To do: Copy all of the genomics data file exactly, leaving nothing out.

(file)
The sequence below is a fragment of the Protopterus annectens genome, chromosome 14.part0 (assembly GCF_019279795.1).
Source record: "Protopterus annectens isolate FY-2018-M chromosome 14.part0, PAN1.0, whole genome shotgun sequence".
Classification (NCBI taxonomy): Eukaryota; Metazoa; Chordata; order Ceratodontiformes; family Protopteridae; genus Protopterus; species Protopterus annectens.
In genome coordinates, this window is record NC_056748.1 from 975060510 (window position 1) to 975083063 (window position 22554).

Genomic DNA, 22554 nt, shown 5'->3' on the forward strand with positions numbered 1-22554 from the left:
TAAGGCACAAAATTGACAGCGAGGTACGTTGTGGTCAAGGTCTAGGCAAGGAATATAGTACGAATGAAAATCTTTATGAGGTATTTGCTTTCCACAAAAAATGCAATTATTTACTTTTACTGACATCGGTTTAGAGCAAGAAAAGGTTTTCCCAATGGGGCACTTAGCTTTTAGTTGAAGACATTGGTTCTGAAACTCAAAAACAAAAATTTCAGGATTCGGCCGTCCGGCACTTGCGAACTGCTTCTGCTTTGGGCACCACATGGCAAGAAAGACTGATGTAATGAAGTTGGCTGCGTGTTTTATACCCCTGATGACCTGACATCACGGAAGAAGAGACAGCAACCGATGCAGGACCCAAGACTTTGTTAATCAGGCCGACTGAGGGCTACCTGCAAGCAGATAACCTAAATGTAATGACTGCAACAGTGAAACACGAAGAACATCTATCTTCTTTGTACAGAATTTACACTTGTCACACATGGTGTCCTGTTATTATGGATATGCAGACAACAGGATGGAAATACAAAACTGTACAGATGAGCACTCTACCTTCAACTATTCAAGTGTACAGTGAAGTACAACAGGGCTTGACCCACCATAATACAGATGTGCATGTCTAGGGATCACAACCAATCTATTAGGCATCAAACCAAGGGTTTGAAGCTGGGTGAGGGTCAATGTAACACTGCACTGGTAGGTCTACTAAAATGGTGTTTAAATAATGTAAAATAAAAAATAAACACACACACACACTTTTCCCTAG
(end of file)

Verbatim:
The sequence below is a fragment of the Protopterus annectens genome, chromosome 14.part0 (assembly GCF_019279795.1).
Source record: "Protopterus annectens isolate FY-2018-M chromosome 14.part0, PAN1.0, whole genome shotgun sequence".
Classification (NCBI taxonomy): Eukaryota; Metazoa; Chordata; order Ceratodontiformes; family Protopteridae; genus Protopterus; species Protopterus annectens.
In genome coordinates, this window is record NC_056748.1 from 975060510 (window position 1) to 975083063 (window position 22554).

Genomic DNA, 22554 nt, shown 5'->3' on the forward strand with positions numbered 1-22554 from the left:
TAAGGCACAAAATTGACAGCGAGGTACGTTGTGGTCAAGGTCTAGGCAAGGAATATAGTACGAATGAAAATCTTTATGAGGTATTTGCTTTCCACAAAAAATGCAATTATTTACTTTTACTGACATCGGTTTAGAGCAAGAAAAGGTTTTCCCAATGGGGCACTTAGCTTTTAGTTGAAGACATTGGTTCTGAAACTCAAAAACAAAAATTTCAGGATTCGGCCGTCCGGCACTTGCGAACTGCTTCTGCTTTGGGCACCACATGGCAAGAAAGACTGATGTAATGAAGTTGGCTGCGTGTTTTATACCCCTGATGACCTGACATCACGGAAGAAGAGACAGCAACCGATGCAGGACCCAAGACTTTGTTAATCAGGCCGACTGAGGGCTACCTGCAAGCAGATAACCTAAATGTAATGACTGCAACAGTGAAACACGAAGAACATCTATCTTCTTTGTACAGAATTTACACTTGTCACACATGGTGTCCTGTTATTATGGATATGCAGACAACAGGATGGAAATACAAAACTGTACAGATGAGCACTCTACCTTCAACTATTCAAGTGTACAGTGAAGTACAACAGGGCTTGACCCACCATAATACAGATGTGCATGTCTAGGGATCACAACCAATCTATTAGGCATCAAACCAAGGGTTTGAAGCTGGGTGAGGGTCAATGTAACACTGCACTGGTAGGTCTACTAAAATGGTGTTTAAATAATGTAAAATAAAAAATAAACACACACACACACTTTTCCCTAG